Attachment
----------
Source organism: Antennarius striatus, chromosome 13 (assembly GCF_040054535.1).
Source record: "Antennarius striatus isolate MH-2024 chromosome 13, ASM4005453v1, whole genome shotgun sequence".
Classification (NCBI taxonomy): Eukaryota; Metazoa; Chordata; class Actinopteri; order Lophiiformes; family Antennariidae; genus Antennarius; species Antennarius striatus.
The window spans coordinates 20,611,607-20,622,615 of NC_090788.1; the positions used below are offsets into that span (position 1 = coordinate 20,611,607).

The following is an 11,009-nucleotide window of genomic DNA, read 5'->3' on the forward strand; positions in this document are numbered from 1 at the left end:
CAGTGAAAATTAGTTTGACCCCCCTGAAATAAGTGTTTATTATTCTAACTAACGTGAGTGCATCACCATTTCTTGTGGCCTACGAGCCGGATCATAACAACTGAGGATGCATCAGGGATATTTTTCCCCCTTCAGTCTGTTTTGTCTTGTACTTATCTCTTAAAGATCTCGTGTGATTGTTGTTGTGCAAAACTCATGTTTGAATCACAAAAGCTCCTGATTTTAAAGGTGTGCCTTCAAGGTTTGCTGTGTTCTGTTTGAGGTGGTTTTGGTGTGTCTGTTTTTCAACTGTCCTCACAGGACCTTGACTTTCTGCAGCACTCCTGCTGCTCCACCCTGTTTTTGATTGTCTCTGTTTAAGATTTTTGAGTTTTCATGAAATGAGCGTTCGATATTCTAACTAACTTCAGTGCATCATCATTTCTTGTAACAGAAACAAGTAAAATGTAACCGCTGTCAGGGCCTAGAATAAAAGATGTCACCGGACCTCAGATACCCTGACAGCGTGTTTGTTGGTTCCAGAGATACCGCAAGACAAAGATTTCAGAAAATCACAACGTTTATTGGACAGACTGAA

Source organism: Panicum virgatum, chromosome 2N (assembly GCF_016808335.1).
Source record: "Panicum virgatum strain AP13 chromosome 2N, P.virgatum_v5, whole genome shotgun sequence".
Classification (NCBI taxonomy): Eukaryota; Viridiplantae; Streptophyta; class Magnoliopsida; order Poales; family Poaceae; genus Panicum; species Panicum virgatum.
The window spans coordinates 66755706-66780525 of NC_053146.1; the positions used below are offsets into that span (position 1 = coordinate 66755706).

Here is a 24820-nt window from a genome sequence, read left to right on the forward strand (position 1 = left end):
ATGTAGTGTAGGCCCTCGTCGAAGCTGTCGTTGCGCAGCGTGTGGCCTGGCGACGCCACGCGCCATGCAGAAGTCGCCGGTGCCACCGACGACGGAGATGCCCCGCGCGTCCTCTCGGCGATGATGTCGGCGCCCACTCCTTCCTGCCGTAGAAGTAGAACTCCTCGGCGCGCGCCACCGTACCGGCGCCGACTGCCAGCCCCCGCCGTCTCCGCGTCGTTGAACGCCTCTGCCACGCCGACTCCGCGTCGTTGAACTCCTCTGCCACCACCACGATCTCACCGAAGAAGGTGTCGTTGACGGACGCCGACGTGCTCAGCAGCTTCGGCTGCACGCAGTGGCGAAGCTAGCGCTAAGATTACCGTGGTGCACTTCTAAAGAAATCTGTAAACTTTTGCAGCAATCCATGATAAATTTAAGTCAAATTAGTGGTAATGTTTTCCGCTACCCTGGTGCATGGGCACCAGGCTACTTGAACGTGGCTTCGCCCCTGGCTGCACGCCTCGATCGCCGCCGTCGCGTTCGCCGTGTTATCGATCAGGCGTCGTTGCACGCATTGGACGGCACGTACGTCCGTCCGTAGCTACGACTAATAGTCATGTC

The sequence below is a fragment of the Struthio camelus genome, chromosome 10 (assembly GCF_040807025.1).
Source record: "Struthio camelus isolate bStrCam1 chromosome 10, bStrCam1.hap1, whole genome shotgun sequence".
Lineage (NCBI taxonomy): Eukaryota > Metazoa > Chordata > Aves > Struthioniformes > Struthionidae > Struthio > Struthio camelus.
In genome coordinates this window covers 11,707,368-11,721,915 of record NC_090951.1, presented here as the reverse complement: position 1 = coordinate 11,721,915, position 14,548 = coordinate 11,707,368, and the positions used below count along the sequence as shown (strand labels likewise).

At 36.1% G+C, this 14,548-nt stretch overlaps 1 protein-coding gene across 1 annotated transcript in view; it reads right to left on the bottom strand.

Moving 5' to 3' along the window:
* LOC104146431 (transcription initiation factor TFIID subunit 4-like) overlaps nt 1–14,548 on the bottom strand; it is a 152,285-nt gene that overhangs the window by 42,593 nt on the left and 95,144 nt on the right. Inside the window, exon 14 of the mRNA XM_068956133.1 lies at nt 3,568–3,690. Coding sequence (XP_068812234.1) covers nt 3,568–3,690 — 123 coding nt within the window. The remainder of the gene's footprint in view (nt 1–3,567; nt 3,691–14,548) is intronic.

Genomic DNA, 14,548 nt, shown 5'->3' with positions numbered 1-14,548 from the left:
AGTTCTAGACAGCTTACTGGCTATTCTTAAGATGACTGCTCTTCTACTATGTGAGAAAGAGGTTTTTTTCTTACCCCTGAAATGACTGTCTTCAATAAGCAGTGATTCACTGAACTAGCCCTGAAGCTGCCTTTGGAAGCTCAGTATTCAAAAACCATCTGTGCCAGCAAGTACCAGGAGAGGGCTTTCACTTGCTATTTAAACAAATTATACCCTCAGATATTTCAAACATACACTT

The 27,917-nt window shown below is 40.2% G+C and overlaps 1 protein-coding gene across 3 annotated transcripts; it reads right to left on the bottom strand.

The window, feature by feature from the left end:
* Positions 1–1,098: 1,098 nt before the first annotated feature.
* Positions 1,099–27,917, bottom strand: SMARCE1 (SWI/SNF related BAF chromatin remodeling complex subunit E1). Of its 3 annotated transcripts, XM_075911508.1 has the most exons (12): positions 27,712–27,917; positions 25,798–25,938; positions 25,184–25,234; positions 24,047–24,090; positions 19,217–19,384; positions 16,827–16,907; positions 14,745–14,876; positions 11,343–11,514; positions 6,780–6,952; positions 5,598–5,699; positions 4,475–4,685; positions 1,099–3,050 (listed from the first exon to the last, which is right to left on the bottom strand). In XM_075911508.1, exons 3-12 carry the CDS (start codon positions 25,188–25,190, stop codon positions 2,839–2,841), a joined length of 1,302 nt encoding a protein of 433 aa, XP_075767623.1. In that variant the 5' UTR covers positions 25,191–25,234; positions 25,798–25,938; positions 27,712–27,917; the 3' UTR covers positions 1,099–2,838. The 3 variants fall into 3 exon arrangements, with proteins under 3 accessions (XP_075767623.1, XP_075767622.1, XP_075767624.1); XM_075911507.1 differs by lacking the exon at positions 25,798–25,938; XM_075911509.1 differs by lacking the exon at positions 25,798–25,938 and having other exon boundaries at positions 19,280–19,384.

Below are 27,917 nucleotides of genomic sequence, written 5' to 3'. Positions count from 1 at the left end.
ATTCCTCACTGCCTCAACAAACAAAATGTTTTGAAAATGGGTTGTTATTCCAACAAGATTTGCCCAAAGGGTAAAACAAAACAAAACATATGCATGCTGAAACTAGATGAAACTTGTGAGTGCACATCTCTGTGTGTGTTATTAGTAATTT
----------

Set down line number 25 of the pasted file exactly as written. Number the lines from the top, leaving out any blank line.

* Positions 1,099–27,917, bottom strand: SMARCE1 (SWI/SNF related BAF chromatin remodeling complex subunit E1). Of its 3 annotated transcripts, XM_075911508.1 has the most exons (12): positions 27,712–27,917; positions 25,798–25,938; positions 25,184–25,234; positions 24,047–24,090; positions 19,217–19,384; positions 16,827–16,907; positions 14,745–14,876; positions 11,343–11,514; positions 6,780–6,952; positions 5,598–5,699; positions 4,475–4,685; positions 1,099–3,050 (listed from the first exon to the last, which is right to left on the bottom strand). In XM_075911508.1, exons 3-12 carry the CDS (start codon positions 25,188–25,190, stop codon positions 2,839–2,841), a joined length of 1,302 nt encoding a protein of 433 aa, XP_075767623.1. In that variant the 5' UTR covers positions 25,191–25,234; positions 25,798–25,938; positions 27,712–27,917; the 3' UTR covers positions 1,099–2,838. The 3 variants fall into 3 exon arrangements, with proteins under 3 accessions (XP_075767623.1, XP_075767622.1, XP_075767624.1); XM_075911507.1 differs by lacking the exon at positions 25,798–25,938; XM_075911509.1 differs by lacking the exon at positions 25,798–25,938 and having other exon boundaries at positions 19,280–19,384.